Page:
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We recently had some major storm damage to our house, and our insurance payment was more than enough to facilitate repairs. We also needed a new PC, so with the leftover cash, we got ourselves a custom-built PC, built for gaming and freeze-free computing.

Check the specs: Two 2.8Ghz processors, 4GB(!) of RAM, and 320GB hard-drive space. I don’t know who the fudge needs three hundred and twenty gigs (unless you’re Google), but I’ve got it anyway. This thing, ladies and gentlemen, is a roaring, snarling beast, thus we’ve named it “Big Daddy”. Our older PC is still alive and kicking, and has been dubbed “Little Sister”.

While on the subject of gaming, I would like to advise you that the power of your new rig will not make you suck any less when playing Quake Live. Incidentally, my username there is TimDub, if any MUO readers want free target practice.

The inevitable subject came up of moving our files from Lil’ Sis to Big D. These PCs have multiple users, so we must have an easy way to open our files, no matter which PC we’re using. Also, file transfers between the two should be ridiculously simple.

Anyone who has ever set up a home network knows just how much of a pain it is. I’m not A+ certified, so personally, I seem to only get network shares to be accessible 1/3 of the time.

In the end, I decided not to move the files at all to the new PC. I would sync them.

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It’s chic, when a geek, to talk trash about Microsoft, but not I. Not today. As I write this on Windows Live Writer, our personal files are effortlessly hopping back and forth between Big Daddy and Little Sister, courtesy of Windows Live Sync.

WLS is one of the nicest tools I’ve used in a long time. Simple, too: I was able to explain what it does to my admitted-n00b wife in less than a minute. Her Quake Live name, BTW, is “FragMeRunnin.”

I’ll walk you through the setup, but first, you’ll need a Windows Live ID. This was formerly known as Microsoft Passport, so you may already have one. If not, set up an account at Live.com with any email address.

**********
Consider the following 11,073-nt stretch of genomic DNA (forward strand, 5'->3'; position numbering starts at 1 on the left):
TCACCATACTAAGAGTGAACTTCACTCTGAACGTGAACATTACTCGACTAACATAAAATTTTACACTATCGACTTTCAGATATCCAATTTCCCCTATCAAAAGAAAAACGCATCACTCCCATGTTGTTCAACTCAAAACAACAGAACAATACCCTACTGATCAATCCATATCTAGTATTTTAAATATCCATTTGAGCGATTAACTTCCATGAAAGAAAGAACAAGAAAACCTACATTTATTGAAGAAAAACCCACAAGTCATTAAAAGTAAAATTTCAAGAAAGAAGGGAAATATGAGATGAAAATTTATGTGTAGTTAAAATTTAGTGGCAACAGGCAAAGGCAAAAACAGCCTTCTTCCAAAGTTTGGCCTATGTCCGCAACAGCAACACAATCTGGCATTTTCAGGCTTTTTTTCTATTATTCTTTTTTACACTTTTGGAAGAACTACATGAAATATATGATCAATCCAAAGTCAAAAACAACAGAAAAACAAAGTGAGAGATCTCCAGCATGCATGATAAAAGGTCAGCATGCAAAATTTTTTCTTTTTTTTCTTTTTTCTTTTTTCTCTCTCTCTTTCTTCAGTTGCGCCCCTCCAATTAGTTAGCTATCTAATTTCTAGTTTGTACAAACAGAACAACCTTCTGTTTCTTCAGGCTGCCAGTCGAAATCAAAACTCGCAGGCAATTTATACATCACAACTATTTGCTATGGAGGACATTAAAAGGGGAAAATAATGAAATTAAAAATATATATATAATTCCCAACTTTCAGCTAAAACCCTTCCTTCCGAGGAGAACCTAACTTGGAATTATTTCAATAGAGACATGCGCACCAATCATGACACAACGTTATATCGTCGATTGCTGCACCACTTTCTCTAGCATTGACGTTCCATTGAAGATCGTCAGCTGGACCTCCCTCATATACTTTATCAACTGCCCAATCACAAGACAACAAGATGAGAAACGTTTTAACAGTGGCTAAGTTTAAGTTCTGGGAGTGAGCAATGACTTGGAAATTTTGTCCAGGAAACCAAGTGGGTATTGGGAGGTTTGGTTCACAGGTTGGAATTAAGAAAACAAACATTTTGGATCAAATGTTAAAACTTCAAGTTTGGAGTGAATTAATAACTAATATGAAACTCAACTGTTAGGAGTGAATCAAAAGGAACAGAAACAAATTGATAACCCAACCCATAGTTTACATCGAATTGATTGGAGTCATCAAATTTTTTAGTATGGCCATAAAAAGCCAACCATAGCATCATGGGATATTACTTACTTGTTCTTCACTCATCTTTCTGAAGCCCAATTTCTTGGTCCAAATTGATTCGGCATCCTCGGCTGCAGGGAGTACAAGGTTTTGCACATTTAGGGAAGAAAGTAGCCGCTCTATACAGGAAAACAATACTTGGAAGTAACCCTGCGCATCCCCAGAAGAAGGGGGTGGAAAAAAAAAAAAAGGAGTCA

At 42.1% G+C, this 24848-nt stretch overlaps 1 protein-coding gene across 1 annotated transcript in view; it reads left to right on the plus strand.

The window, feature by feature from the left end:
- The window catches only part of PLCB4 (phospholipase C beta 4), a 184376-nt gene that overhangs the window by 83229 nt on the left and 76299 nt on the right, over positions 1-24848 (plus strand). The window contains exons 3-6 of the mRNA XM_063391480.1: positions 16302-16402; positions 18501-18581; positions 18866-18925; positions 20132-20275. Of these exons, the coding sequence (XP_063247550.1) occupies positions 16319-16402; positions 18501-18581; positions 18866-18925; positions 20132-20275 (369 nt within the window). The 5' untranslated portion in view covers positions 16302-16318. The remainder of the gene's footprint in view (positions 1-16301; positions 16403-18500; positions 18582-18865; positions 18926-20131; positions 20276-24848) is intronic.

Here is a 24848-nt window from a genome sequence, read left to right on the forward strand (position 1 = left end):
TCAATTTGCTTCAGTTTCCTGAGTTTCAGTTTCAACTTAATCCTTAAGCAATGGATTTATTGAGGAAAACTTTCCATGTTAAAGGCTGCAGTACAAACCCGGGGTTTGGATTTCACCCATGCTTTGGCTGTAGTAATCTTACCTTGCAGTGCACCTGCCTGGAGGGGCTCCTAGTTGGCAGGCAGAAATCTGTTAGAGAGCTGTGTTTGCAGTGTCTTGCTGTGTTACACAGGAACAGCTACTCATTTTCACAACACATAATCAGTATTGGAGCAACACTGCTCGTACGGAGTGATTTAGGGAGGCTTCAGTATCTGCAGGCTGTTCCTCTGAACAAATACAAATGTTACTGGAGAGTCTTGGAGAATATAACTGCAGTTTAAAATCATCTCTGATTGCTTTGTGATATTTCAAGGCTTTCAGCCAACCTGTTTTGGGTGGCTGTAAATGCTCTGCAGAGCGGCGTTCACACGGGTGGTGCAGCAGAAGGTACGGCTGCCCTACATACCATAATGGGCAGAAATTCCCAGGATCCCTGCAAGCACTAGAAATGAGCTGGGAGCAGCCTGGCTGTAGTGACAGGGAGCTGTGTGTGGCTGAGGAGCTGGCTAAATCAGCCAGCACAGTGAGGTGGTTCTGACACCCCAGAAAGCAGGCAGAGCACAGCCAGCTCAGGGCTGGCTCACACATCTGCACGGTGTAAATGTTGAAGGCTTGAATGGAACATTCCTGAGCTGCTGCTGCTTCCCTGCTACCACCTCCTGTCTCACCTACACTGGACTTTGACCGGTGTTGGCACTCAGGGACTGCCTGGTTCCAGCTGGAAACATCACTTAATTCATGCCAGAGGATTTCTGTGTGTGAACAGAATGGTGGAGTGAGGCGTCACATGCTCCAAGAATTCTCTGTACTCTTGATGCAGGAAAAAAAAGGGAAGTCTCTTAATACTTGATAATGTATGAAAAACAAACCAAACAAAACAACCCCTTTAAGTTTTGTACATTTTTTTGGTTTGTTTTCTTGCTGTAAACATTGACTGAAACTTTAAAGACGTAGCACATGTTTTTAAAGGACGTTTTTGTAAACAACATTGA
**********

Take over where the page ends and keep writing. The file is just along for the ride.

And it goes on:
Once you’ve signed in with your WLID, head for Sync.Live.com and download the client to all the computers you’re going to sync. WLS supports Windows and Mac OS. All the setup is done within the browser on the Sync site. You’ll select a computer and then pick a folder on the file system to sync with the other PC.

selectComputer

selectFolder

A good place to start is linking your Windows “My Documents” folders on each PC. They’re located at C:\Documents and Settings\Username\My Documents. In this example, I’m linking my stepson DJ’s folders. I tried to sync the entire Documents and Settings folder, but for some reason you cannot sync Desktop folders, except for the All Users’ shared Desktop. Weird.

selectPersonalFolder

Once you’ve reached your folder and click “Sync folder here,” that folder will appear under your Personal folders list. If you’re going to sync up multiple folders with similar names, you may want to click on the folder and re-name it on the next screen to avoid confusion.

selectRemoteFolder

On the other PC, your Personal folders list will show up with a right-click on the Sync icon in your System Tray. Gold folders have been linked, but not gray folders. Click a gray folder to open a browser window and link that folder to a local folder. Repeat for any other folders you wish to link.

selectSyncFolder

We’ve had this setup for several days now, and the synchronizing process is hardly noticeable. The only hiccup seems to occur when users on both PCs have the same file open, but this is common with any network. A general rule is to make sure that any shared files are not being accessed by another party. For those of you with privacy concerns, the file transfers are directly between PCs, and are also encrypted. Nothing is stored on a Microsoft server.

WLS may be the easiest and best backup tool I’ve used. We love to give you options, so please leave alternative suggestions in the comments below. I’m gonna go get my Quake on.

  1. Nachanga
    February 12, 2010 at 2:11 am

    Live Sync is amazing! Totally different that Live Mesh and Dropbox.